The Op ShOp.

Jane Horowitz brings in the last of the items on the sidewalk outside of the OpShOp. © Ryan Schierling

Seattle P-I columnist Robert Jamieson, Jr. penned an article last Thursday that broke my heart. The OpShOp, a Lower Queen Anne establishment for the last seven years, was being pushed out. It pains me to see any small business in my neighborhood struggling, but Jane Horowitz's OpShOp was not your ordinary small business.

Jane took over for a consignment shop seven years ago, and has since become a neighborhood hub of generosity, of charity, and of help for those who need it most. Her mantra of "pay with your head or with your heart" benefitted everyone, including the
John Hay Elementary School, who received donations above and beyond the rent payment. Jane was also a savior for those without many means. She'd get homeless folks in and out of her shop, and she knew them by name, providing shoes or coats or sometimes just a hug and the assurance that things would be better eventually. But with budgets and wallets tightening lately, apparently charity has taken a bit of a hit. And the landlord's letter asked Jane to leave because "the shop invites 'a different element.'" To which Jane replied, "huge blessings to that element."

Julie met Jane about six years ago, shortly after Julie moved to the neighborhood. I met Jane through Julie a few years later. As far as we're concerned, she and her husband Elliott and their kids are family. Which is why this story is so important.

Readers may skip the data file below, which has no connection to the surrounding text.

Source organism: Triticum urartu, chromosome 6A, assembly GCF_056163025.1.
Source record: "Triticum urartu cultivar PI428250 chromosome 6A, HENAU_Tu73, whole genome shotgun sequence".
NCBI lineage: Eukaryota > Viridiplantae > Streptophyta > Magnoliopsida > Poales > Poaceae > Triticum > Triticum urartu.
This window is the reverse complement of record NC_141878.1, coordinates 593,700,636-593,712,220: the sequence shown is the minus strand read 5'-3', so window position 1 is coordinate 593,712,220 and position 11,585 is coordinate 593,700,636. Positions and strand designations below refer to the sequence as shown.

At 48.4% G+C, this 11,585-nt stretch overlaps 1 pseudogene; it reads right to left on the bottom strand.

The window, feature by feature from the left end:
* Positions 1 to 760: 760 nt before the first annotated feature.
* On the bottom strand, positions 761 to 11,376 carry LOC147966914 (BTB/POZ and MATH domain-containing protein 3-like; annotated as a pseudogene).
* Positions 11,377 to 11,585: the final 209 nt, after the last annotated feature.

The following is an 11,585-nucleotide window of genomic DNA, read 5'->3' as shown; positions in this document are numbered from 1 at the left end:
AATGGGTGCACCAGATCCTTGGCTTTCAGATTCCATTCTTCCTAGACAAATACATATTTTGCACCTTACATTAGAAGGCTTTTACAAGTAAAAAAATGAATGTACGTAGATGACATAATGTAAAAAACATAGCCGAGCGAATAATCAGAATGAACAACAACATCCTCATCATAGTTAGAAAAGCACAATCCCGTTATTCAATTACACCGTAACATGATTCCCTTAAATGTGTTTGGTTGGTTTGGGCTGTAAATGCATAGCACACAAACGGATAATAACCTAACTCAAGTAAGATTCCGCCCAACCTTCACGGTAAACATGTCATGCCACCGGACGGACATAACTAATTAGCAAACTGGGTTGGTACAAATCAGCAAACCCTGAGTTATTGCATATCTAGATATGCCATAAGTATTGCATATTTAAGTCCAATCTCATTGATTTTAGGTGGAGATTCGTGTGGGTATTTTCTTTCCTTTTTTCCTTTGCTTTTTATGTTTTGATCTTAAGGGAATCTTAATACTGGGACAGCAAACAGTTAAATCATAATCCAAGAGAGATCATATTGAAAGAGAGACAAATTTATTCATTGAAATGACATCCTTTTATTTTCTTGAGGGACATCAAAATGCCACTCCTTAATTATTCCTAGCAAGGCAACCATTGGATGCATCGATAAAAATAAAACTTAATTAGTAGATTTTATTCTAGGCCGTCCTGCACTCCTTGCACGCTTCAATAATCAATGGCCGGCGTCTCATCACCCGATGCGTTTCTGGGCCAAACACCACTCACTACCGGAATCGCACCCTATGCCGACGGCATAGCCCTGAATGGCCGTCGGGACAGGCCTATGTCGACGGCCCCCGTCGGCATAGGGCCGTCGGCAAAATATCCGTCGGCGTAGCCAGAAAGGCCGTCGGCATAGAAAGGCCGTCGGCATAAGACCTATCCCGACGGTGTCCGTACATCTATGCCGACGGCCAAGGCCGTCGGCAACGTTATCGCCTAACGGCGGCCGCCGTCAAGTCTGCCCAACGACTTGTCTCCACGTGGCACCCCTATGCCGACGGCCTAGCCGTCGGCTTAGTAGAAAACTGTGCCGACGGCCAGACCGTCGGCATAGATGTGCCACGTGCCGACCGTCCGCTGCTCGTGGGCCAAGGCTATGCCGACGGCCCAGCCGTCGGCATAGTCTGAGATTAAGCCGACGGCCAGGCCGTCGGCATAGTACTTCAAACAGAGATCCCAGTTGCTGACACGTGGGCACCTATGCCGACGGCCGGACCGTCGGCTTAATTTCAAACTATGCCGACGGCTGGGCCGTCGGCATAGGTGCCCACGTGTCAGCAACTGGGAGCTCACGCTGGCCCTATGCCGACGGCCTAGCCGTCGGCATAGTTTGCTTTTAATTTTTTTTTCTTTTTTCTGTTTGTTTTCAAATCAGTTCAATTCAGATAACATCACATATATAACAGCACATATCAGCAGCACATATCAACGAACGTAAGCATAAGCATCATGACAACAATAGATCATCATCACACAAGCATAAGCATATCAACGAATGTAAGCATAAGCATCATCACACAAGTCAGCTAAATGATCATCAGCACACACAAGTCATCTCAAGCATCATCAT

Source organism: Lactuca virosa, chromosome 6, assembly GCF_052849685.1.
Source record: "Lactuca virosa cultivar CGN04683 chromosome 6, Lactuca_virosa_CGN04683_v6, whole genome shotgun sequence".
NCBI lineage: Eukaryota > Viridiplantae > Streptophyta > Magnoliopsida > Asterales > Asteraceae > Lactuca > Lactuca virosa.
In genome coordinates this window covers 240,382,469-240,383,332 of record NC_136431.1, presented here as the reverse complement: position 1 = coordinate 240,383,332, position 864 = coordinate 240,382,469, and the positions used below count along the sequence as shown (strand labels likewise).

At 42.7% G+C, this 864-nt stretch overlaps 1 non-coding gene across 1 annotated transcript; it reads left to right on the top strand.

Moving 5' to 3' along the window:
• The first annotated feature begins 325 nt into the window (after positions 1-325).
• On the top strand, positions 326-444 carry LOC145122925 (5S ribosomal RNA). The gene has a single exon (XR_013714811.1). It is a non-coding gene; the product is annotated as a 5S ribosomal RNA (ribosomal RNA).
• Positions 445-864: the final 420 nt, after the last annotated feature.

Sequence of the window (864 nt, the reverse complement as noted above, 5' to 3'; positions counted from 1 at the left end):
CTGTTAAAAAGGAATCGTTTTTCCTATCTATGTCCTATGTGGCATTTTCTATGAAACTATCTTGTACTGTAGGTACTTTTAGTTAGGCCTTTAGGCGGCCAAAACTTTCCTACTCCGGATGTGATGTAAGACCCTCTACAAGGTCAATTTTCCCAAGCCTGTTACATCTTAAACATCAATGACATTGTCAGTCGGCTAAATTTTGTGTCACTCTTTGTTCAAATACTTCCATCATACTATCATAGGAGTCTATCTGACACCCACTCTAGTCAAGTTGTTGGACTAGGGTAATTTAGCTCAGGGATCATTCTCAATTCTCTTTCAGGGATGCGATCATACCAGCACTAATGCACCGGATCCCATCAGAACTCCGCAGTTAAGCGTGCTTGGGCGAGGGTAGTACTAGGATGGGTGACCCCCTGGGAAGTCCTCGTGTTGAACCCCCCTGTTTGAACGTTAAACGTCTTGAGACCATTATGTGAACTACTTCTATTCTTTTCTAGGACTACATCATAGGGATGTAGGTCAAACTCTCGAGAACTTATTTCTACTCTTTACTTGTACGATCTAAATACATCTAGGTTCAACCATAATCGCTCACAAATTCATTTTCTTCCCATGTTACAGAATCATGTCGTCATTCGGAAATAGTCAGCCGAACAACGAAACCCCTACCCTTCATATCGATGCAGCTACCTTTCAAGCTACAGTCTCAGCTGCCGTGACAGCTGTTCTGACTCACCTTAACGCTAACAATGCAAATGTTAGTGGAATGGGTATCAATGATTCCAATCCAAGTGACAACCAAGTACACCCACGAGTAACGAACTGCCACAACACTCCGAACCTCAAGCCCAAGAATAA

There will be more opportunities. There will be more OpShops. But there's only one Jane Horowitz. And we are
very thankful for her.

(L) Jane sweeps out the store before leaving for good Wednesday night. (R) Jane Horowitz. © Ryan Schierling


40 degrees of separation.

Flying back into Seattle. © Ryan Schierling

Going from 88-degree temperatures and sunshine in L.A. to 48-degree temps and rain in Seattle is one of the most depressing things I can think of right now. So, I'm going to that happy place in my mind...

Rubio's fish tacos. Rubio's fish tacos. Rubio's fish tacos.


98109 meets 90021.

(L) Thanks, from UTI crew. 3rd Street in the Arts District. (R) Palm tree cell tower with the Biscuit Co. lofts in the background, from the 6th Street bridge. Los Angeles. © Ryan Schierling

We spent two days at the beach and two days with Bill and Pamela at their place in the "biscuit." On our way to eat lunch at Phillipe's, we stopped to check out some fresh graffiti going up on one of the buildings on 3rd Street. Bill's been documenting his neighborhood since they moved to L.A. this last summer and has a wonderful series called "90021" that you should check out on his blog.

It was a fantastic trip, and it was great to see Bill and Pamela again (and Azul, their little blue Chartreux). 



Andy Jenkins, Girl Skateboards art director. © Ryan Schierling

Even though I'd never met Andy Jenkins, I knew him through his work.

From 1984 until 1989, Andy was the editor of Freestylin' Magazine, a periodical that, as a teenager, probably held more sway over me than my own loving parents. Along with Mark Lewman and Spike Jonze, the "master cluster" put together month after glossy month of everything cool in the freestyle BMX world. It was a much-needed lifeline straight from southern California to my hometown of Emporia, Kansas.